Hot House Cucumbers
Inventory, 16 ct : 0
Hot House cucumbers are elongated, thin, and cylindrical with the ability to reach over 60 centimeters in length. The outer skin is forest green with a smooth and furrowed texture. The inner flesh is pale green to translucent white and contains many underdeveloped and non-bitter seeds. Hot House cucumbers have a mild and sweet flavor with a crisp texture.
Hot House cucumbers are available year-round.
Hot House cucumbers, botanically classified as Cucumis sativa, are members of the Cucurbitaceae family, which also includes melons, squashes, and gourds. Also known as an English cucumber and a European cucumber, Hot House cucumbers are classified as burpless which means they have thinner skins, are sweeter, and are believed to be easier to digest. It received its name because it is grown in greenhouses under controlled environmental conditions with heat and light. To preserve the cucumber's texture and water weight, it is shrink-wrapped in plastic wrap, which doubles as visual recognition in the supermarket.
Hot House cucumbers are an excellent source of vitamins A, K, C, and potassium.
Hot House cucumbers can be used in both raw and cooked applications. They can be sliced and used as a salad ingredient alongside mixed greens, kales, and herbaceous greens such as arugula. Hot House cucumbers are a great textural component in pasta salads, sandwiches, dips, and sushi. They can be sliced lengthwise, widthwise, diced, and julienned. Hot House cucumbers can also be grilled, puréed, pickled, or briefly cooked and added to soups. Complimentary ingredients include red and white fish, shellfish, lamb, beef, chilies, tomatoes, mint, oregano, yogurt, garlic, cumin, chicken, pork and fresh cheeses such as feta, ricotta and farmhouse style cheeses. Hot House cucumbers will keep up to a week when stored in the refrigerator.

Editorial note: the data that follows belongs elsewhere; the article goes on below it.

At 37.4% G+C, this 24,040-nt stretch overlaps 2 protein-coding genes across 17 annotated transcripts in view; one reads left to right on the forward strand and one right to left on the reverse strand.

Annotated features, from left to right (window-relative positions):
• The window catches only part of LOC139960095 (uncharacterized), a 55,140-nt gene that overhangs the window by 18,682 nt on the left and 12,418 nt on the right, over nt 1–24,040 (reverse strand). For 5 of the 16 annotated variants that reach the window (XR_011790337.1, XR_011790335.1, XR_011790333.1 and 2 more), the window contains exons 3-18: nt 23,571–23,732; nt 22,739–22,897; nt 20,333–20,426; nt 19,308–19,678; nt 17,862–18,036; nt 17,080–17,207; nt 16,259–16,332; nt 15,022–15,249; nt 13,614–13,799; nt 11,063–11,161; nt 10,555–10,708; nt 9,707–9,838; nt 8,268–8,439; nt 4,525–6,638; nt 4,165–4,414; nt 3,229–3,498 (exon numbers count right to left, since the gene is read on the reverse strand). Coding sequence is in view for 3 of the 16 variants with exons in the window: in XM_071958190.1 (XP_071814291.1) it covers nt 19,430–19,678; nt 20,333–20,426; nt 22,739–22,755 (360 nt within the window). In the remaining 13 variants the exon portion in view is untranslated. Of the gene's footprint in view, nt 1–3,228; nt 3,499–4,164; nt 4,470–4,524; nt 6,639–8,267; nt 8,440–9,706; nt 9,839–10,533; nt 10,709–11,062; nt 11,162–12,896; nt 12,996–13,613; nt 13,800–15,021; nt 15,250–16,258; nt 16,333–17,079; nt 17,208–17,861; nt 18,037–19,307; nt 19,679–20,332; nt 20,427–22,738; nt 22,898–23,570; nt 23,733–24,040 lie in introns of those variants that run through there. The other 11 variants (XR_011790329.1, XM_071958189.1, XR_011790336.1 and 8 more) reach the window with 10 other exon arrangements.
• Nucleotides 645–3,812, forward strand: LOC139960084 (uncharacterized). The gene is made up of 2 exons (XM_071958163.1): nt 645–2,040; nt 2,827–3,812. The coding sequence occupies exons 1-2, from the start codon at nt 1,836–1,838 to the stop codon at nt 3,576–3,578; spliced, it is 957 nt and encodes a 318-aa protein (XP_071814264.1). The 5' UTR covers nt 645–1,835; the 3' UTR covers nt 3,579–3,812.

The ancient Romans used hothouses, or greenhouses, to produce cucumbers all year long. Cucumbers are a warm season crop with necessary growing conditions and an abundance of full sunlight. Greenhouses can replicate these conditions in non-native or untraditional growing regions, like ancient Rome, and during winter and early spring months, it can create additional seasons for cucumbers when they are naturally unavailable as a field crop.
Cucumbers are native to central Asia and have been cultivated for over 3,000 years. They were then spread across Europe and arrived in England in the 14th century. The exact date of origin for Hot House cucumbers is relatively unknown, but cucumbers became increasingly popular in England beginning in the mid-17th century. Today Hot House cucumbers can be found in farmers markets and commercial markets in Europe, the United States, Canada, and Mexico.
Recipes that include Hot House Cucumbers. One is easiest, three is harder.